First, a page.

I have to admit that when I first heard the name of Ada Lovelace, I had to look her up. When girls and women had few options outside the home, Ada followed her dreams, studied mathematics and became the world’s first computer programmer.
It’s awesome to see so many women who’ve made vast contributions to the world finally coming to light. And it’s even more awesome that my friend, Laurie Wallmark, got to tell her story in Ada Byron Lovelace and the Thinking Machine.
In honor of the book’s release, Laure composed an acrostic poem to Ada:
A proper Victorian gentlewoman,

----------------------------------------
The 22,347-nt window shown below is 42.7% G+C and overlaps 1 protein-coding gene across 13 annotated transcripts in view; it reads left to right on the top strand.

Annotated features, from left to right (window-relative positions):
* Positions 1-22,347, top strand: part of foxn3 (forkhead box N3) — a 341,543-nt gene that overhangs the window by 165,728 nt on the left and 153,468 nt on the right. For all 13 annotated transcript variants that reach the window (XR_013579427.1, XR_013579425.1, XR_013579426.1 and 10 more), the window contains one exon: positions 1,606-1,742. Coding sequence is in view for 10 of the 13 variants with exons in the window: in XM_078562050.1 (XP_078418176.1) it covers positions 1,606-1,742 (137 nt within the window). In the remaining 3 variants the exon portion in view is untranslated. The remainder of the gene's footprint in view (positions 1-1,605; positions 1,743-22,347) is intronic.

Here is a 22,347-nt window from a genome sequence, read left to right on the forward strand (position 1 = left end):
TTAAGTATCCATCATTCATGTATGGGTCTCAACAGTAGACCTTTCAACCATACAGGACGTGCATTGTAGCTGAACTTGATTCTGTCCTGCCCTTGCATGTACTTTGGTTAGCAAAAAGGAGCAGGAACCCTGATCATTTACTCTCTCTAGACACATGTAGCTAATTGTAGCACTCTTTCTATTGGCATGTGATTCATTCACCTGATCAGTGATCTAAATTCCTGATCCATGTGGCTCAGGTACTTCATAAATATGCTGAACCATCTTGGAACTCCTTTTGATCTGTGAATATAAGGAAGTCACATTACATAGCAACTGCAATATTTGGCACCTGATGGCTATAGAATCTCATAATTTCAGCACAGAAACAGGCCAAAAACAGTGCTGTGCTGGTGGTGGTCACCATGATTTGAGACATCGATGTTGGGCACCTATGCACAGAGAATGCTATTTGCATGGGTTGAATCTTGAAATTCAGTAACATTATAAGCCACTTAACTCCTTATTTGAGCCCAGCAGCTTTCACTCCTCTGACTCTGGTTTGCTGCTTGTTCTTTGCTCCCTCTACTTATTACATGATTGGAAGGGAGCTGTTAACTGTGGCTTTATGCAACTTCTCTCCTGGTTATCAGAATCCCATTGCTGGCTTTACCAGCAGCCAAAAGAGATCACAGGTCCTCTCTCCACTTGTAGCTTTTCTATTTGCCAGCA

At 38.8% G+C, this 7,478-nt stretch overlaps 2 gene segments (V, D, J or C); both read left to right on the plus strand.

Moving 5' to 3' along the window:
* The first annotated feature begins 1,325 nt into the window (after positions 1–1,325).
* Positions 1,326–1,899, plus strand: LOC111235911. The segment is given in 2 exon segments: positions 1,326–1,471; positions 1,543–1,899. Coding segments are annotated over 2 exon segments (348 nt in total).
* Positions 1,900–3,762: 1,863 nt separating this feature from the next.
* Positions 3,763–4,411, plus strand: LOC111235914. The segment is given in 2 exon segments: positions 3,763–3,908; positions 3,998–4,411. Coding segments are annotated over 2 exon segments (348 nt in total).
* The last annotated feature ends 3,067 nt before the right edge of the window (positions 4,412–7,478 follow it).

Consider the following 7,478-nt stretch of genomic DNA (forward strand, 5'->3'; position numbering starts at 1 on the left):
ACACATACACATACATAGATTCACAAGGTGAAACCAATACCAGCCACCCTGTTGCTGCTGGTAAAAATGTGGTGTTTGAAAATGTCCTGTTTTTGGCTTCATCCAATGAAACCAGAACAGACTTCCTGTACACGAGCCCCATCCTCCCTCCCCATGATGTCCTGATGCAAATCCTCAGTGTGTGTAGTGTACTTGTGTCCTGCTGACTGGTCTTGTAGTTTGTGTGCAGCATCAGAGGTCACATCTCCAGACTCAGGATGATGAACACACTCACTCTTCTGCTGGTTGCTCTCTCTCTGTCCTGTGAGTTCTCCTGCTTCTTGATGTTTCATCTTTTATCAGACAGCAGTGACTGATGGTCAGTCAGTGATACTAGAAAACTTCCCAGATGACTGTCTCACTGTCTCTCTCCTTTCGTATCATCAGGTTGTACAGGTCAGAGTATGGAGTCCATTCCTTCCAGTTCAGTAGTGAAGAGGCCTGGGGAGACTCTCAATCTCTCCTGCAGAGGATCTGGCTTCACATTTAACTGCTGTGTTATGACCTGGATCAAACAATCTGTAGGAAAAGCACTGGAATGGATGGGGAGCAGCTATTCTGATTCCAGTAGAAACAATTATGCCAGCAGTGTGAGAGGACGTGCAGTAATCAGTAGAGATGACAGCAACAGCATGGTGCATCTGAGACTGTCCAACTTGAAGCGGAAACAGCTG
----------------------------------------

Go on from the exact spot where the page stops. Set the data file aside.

Determined to become
A professional mathematician.
Lady Ada Lovelace,
Of noble birth, a
Excited by the marvels of the Industrial Age.
Lord Byron’s daughter,
Appreciator of technology, the world’s first
Computer programmer and an
Laurie is one of my oldest friends in NJSCBWI (the New Jersey chapter of the Society of Children’s Book Writers and Illustrators). Our resident technical wizard, Laurie maintains the chapter website and builds the online forms that make registering for events and workshops so easy for our membership.